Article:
Sister Piyachat: Empowering Women in the World's Sex Tourism Capital
The city of Pattaya caters to the Western man’s every need.
Sports? Grab the latest soccer game playing at nearly all bars in the afternoon. Food? Grab a bite at one of the many McDonald’s or Burger Kings that line the main street. There’s a Hooter’s too. Beer? Patronize any of the American, British, Australian, or German style pubs for a taste of home. Sex? Plenty of it.
The city’s Red Light District, aptly named “Walking Street,” is filled with strip clubs, go-go bars, and massage parlors. The streets of downtown Pattaya are likewise filled with aging white men. And you know what they’re there for.
Pattaya is one of many such cities known for “sex tourism.” Men from all over the world travel to these destinations with the intentions of engaging in transactional sex with local men, women, and children, many of whom come from impoverished families and have limited economic opportunities.
But there is one nun in Pattaya who’s changing that. Sister Piyachat manages the Fountain of Life Women’s Center, a place where women can find love and support and enroll in classes that teach them marketable skills.
A strong believer in the power of reconciliation, Sister Piyachat wants to enable her students to reconcile with them themselves. She says, “we accept them first and then we teach them about dignity.” And this might be what is most special and most inspiring about Sister Piyachat: she showers these women with respect and dignity from the moment they walk through the door. When she looks at them she doesn’t see the face of a sex worker, she sees the face of the Samaritan Woman, the face of Mary Magdalene, and most importantly, the face of a women in need.
The irony of this was not lost on me. As a nun, Sister Piyachat took a vow of chastity, but that has not stopped her from helping women who were or are sex workers. Despite her own convictions, she shows not one shred of judgment for any of her students. Instead, she looks at them through the lens of grace and compassion.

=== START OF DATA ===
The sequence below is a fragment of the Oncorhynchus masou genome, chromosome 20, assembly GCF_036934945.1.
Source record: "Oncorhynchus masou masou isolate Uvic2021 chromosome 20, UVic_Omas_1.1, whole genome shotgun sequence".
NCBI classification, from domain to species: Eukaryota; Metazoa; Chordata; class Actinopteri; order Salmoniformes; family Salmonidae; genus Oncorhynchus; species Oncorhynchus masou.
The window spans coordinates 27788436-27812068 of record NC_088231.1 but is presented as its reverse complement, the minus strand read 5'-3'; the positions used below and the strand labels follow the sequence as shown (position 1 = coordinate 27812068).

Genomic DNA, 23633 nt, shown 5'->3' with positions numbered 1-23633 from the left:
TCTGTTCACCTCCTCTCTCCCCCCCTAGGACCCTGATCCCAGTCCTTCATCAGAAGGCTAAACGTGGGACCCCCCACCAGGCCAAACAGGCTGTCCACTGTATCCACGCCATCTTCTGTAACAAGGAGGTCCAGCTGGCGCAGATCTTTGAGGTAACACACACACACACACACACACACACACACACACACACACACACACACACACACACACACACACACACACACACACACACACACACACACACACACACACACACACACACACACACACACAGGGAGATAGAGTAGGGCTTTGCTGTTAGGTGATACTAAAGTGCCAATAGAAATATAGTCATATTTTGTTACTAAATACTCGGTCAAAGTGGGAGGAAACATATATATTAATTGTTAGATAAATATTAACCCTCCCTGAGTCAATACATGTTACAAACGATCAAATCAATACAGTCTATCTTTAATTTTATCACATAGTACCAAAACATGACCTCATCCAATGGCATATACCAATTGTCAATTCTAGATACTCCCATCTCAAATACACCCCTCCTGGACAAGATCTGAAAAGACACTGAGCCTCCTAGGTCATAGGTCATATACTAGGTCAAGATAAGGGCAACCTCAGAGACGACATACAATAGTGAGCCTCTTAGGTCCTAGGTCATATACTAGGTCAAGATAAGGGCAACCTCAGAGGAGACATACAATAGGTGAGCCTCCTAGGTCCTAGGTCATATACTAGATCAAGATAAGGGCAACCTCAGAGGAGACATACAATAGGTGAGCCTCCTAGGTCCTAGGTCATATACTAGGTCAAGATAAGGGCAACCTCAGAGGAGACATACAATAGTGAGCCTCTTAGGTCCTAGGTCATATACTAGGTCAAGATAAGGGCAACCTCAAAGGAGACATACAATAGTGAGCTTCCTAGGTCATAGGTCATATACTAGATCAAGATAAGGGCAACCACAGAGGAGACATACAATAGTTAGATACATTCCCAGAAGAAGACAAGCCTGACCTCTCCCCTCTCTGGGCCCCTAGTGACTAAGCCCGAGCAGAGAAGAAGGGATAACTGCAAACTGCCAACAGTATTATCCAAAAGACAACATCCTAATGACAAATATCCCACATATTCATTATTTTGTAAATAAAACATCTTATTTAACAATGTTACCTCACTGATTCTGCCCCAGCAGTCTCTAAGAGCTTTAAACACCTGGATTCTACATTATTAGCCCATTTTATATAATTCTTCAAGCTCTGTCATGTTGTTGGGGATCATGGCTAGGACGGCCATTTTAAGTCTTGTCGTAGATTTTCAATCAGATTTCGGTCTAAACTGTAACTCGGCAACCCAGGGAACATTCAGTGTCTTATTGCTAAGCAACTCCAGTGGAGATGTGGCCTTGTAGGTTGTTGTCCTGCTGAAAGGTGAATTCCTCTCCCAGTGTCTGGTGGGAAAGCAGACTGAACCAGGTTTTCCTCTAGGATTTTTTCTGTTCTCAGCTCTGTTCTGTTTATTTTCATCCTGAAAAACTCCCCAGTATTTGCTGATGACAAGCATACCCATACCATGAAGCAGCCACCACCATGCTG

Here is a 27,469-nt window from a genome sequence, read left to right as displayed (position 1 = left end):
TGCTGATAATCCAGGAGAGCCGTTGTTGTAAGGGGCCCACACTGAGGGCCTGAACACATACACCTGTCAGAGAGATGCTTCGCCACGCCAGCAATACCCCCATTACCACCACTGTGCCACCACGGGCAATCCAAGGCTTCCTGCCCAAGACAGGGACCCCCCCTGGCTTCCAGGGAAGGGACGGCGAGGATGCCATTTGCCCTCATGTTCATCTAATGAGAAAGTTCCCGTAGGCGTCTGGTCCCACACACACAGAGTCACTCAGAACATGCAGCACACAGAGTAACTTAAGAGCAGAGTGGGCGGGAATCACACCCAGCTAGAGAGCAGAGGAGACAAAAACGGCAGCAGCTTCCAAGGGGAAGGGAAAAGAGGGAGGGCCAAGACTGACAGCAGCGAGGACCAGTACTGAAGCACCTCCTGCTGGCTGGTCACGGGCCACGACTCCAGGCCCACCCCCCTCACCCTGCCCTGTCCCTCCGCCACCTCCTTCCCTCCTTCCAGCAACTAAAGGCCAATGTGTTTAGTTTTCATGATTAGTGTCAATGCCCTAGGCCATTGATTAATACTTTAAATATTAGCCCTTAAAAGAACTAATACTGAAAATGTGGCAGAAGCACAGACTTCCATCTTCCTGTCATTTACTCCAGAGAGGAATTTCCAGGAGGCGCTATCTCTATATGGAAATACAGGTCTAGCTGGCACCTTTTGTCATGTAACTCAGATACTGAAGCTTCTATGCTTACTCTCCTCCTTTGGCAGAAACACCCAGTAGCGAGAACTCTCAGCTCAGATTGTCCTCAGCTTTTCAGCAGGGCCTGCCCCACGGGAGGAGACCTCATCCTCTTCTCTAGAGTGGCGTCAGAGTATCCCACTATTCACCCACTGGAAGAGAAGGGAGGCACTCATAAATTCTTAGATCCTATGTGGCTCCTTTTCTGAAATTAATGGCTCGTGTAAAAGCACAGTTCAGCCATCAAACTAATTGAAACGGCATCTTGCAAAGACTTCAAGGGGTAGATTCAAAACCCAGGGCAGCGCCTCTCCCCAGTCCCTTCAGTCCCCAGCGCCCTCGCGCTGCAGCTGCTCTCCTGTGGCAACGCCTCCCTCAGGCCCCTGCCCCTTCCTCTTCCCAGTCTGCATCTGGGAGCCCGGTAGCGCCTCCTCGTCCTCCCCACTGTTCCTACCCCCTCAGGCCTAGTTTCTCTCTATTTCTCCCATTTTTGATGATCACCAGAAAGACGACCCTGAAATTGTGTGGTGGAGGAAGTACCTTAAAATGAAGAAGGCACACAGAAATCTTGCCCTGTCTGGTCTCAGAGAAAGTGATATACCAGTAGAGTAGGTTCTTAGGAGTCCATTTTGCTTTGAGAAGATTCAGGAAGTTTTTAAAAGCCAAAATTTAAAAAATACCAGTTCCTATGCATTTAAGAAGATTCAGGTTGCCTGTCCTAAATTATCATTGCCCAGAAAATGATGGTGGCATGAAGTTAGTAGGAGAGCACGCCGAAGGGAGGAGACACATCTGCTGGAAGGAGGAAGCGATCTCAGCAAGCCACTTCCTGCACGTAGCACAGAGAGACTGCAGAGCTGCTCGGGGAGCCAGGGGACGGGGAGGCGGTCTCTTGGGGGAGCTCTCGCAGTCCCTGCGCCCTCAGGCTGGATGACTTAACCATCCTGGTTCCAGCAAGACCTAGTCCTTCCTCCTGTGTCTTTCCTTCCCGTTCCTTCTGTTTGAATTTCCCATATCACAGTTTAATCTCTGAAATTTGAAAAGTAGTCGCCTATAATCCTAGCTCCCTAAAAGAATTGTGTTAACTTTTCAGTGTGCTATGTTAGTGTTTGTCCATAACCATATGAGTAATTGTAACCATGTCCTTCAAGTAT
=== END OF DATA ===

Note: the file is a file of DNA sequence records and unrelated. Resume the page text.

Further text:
“We believe that no one wants to be born to do prostitution,” she says as she explains that these women are frequently misunderstood. Many of them come from the Isan region of Thailand, where they grew up in poverty and have limited opportunities for employment. Furthermore, Sister Piyachat says that the majority of female sex workers in Pattaya enter the business to support their families and send much of their earnings back to Isan.
The Women’s Center offers a vast array of services to any woman that shows up at their door. Each day, women come to the center to take courses and develop skills that will make them more employable. The Center offers classes teaching hairdressing, Thai massage, typing, jewelry making, cooking, English, German and Thai. Sister’s students are also offered individual and group counseling and legal advice at the Center and are referred to a local HIV/AIDS clinic for medical treatment.
In February 2017 alone, 237 new women joined the Center. Women can attend as many classes for as long as they want — there is no expiration date for Sister Piyachat’s grace and love. And once a woman comes to center, they will forever remain one of Sister’s students. She calls them students because the title bestows dignity and respect, and many of these women never had the chance to be students when they were growing up.
Although she is compelled by her faith to help these women, Sister Piyachat never pressures them to share her religious beliefs. The Center serves Buddhist, Christian, Muslim, and non-religious women. Each morning they sing a hymn and read a Bible verse, but they also read a passage from Buddhist scriptures and practice five minutes of meditation. During Christmas, Sister invites the Buddhist community in Pattaya to the Center for celebrations and transports women to temples where they can pray during Buddhist lent. “We never think that our God is better than others — never, never,” Sister says.
Sister Piyachat has no ulterior motives. She doesn’t hold food in one hand and a Bible in the other. She doesn’t treat these women with dignity and respect and then tell them they should believe in Jesus. Her sole motivation for her work is her faith in God.
"I am here because of faith. If I have no faith I cannot be here… In the name of the church, in the name of the Good Shepherds, in the name of Jesus, I am here, I’m still breathing. I believe that God called me to be a Catholic, to be a Good Shepherd Sister, to be here for the women who are in the need and for the young girls who are in need.”